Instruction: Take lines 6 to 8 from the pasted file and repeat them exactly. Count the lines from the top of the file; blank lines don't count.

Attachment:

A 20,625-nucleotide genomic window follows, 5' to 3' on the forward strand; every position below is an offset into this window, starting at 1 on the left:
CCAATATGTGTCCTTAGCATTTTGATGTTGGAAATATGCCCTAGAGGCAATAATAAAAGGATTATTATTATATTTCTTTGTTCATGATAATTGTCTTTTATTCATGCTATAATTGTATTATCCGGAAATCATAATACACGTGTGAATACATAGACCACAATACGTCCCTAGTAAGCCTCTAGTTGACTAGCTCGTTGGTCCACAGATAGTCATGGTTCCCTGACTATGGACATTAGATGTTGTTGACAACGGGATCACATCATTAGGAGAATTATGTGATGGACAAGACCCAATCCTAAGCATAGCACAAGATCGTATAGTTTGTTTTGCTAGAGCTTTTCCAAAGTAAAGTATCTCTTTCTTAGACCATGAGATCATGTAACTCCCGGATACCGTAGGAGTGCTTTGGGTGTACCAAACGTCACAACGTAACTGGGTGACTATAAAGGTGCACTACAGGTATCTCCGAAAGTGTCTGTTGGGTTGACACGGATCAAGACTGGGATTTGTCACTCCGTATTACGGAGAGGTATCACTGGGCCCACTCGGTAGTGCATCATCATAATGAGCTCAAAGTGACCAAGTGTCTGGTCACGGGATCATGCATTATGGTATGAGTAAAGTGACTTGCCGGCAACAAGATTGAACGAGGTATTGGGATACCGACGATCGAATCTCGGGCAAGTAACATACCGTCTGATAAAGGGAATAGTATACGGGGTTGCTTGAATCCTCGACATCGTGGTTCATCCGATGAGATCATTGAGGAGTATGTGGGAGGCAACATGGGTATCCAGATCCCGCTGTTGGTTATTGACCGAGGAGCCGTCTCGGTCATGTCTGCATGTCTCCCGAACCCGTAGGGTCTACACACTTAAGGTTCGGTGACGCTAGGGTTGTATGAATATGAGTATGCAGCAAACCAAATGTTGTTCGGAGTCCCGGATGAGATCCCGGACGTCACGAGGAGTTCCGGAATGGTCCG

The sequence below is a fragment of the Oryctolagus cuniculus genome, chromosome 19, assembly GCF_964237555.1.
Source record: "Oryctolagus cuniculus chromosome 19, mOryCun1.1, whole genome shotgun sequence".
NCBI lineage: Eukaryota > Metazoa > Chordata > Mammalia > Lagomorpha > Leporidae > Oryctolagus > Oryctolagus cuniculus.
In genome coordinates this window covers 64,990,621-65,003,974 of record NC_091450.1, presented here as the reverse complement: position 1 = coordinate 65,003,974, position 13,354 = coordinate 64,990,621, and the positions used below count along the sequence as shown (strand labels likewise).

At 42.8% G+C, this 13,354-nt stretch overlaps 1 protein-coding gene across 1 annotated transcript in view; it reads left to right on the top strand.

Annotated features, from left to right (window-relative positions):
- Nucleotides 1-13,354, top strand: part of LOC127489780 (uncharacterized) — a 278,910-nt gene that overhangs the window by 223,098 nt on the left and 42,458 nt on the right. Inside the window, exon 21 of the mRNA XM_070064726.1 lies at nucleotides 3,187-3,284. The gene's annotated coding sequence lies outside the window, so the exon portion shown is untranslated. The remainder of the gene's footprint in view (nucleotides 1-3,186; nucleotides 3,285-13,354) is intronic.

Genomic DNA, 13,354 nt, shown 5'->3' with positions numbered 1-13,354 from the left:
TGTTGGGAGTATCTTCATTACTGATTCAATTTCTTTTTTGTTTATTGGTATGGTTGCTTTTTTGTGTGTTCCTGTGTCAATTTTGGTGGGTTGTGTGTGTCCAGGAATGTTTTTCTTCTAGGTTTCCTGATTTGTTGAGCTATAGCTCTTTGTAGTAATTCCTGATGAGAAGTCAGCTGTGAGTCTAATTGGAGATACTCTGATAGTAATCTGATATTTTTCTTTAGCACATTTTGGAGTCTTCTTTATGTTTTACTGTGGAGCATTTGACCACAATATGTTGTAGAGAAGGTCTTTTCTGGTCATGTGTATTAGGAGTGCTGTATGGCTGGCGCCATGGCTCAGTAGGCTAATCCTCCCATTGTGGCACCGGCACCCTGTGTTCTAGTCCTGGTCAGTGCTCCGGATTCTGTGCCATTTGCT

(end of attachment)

In genome coordinates this window covers 64,990,621-65,003,974 of record NC_091450.1, presented here as the reverse complement: position 1 = coordinate 65,003,974, position 13,354 = coordinate 64,990,621, and the positions used below count along the sequence as shown (strand labels likewise).

At 42.8% G+C, this 13,354-nt stretch overlaps 1 protein-coding gene across 1 annotated transcript in view; it reads left to right on the top strand.

Annotated features, from left to right (window-relative positions):